It saddens me that many people I love and care about – friends who are activists, those who work within the NHS, the individuals who have done all they can to provide solidarity and support to vulnerable individuals during austerity and others – seem to be so affected by the election results. Whatever scepticism towards political institutions and anarchist revolt I feel towards statism and government, my desire to see those I care for not wounded sits on my chest heavily.
I am an anarchist. I do not believe that the machinery of politics, state, government, production, etc., will do anything but do maintenance work and “improvements” to the deadened machinery of itself, comprised of “resources” the extraction of which has left a depleted space of a scarred body, regardless of its impact on living beings (human or non-human). I agree with Emma Goldman’s statement that voting would be illegal if it could change anything. I am a cynic who sees the system that this culture has built as a means of blocking out the beauty of the sunlight and who actively seeks spaces for becoming-animal, dehumanising and joyful experiences. The social contract that is the basis for parlimentarianism appears to me to be nothing more than chains built to cage and deny me and other living beings the freedom that they encounter with their birth.
It is not from callous unfeeling that the election result itself does not bother me – my political pessimism, based in the belief that this culture is psychically and bodily more under the authority of technology than the authority of groups, individuals or parties of politically motivated living beings, is not unempathetic. I encounter the situation as something far worse.
My invitation here is for anyone reading this to encounter the election result as something like a nightmare – or what Freud would call a phantasm and Stirner would call a spook – as something that was terrifying, unwanted and undesirable, and ultimately nothing more than a psychic apparition. Nothing has changed structurally. Cars still pump out pollutants. Wild fauna and flora still face the violence of development daily. Homeless individuals and other vulnerable people are still treated as being worthy of sweeping under the carpet. This wasn’t going to change through the technology of institutional political machinery, because this is what the machinery of this culture requires to sustain itself. And this is absolutely no reason to despair.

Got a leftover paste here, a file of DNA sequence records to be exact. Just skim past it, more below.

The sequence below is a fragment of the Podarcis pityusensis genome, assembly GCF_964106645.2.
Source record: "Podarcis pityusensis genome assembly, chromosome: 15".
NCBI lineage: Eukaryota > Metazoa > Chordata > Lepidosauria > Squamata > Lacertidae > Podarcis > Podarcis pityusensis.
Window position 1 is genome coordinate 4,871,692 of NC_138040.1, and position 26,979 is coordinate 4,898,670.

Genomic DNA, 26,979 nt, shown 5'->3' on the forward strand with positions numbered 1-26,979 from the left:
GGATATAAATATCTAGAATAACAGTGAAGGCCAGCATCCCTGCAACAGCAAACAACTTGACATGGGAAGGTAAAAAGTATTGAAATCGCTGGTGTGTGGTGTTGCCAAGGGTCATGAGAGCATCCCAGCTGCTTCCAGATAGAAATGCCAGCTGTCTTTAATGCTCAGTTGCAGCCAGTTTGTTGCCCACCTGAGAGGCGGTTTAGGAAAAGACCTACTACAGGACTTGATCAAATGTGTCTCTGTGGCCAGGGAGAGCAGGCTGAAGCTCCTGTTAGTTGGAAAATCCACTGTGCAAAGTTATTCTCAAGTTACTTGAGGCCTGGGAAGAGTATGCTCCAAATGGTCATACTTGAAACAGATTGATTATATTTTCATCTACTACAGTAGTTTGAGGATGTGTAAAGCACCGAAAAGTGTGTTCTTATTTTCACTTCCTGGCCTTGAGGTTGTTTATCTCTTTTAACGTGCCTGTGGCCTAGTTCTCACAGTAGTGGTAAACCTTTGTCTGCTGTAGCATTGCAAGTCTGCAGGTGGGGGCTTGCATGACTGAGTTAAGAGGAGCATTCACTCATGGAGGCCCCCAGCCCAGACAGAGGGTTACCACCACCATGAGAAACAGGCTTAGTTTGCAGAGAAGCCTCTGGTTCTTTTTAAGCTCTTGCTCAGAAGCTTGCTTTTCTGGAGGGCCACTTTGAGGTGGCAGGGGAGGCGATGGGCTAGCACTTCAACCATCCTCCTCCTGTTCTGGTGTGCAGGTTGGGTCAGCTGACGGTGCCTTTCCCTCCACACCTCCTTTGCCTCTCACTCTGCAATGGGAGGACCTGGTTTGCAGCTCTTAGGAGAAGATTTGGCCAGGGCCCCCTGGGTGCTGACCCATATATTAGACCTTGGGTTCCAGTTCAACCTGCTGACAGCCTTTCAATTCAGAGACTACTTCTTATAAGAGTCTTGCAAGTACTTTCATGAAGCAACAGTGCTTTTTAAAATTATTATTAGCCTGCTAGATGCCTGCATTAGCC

Treat this as a challenge, not a defeat. Treat this as an opportunity to become stronger, to grow individually and strengthen bonds of friendship and solidarity, and to become more intensely what those you despise do not want you to be.
I a very publically open hunt saboteur and an advocate of animal liberation and ecotage type direct action rebellion. One of the “threats” that the Tory victory poses for those of us engaged in this type of direct action is trespassing being made a criminal offence. This will not mean that badger defence will not be worth doing, due to the increased risk – if anything there is potentially more fun to be experienced while out in the fields. It will be an opportunity to become stronger, be better, to learn how to navigate the increased risks, and more.
This afternoon I talked about the book Blessed is the Flame with a friend, before we did some gardening. The book details accounts of people rebelling, and fighting back, from within Nazi concentration camps. It is a brutal read and remains one of the most beautiful works on radical freedom that I have ever encountered – the refusal to accept repression, even in the face of the most intense authoritarian machinery imaginable, is very moving.
When out in the garden, I was haking away at various bits, trying to make space for stuff to grow in the spring. With my enthusiasm (and tendency to “get stuck in”), I quickly ended up with hands that are covered with scratches and stinging. What I appreciate in the experience of plants attacking me, when I get closer than they might desire, is that it is an immediate and direct reminder that living is never ceasing fighting. My mind turned to the anarchist poet Novatore, his hatred of (their) war, his warrior aesthetic and personal rebellion against the state. In many – perhaps ridiculous – ways there is a Novatorean energy to flora, as I encounter them, maybe most noticeable in his poem Black Roses: “A magical wind of divine madness will emanate from the Unknown to rock us on the waves of a radiant dream … We will have a bed of white flowers that will never wither, and we will be happy, happy”.
Maybe I am mad for finding opportunity within this situation. There is a beauty in madness I find, when sanity means, well, this situation.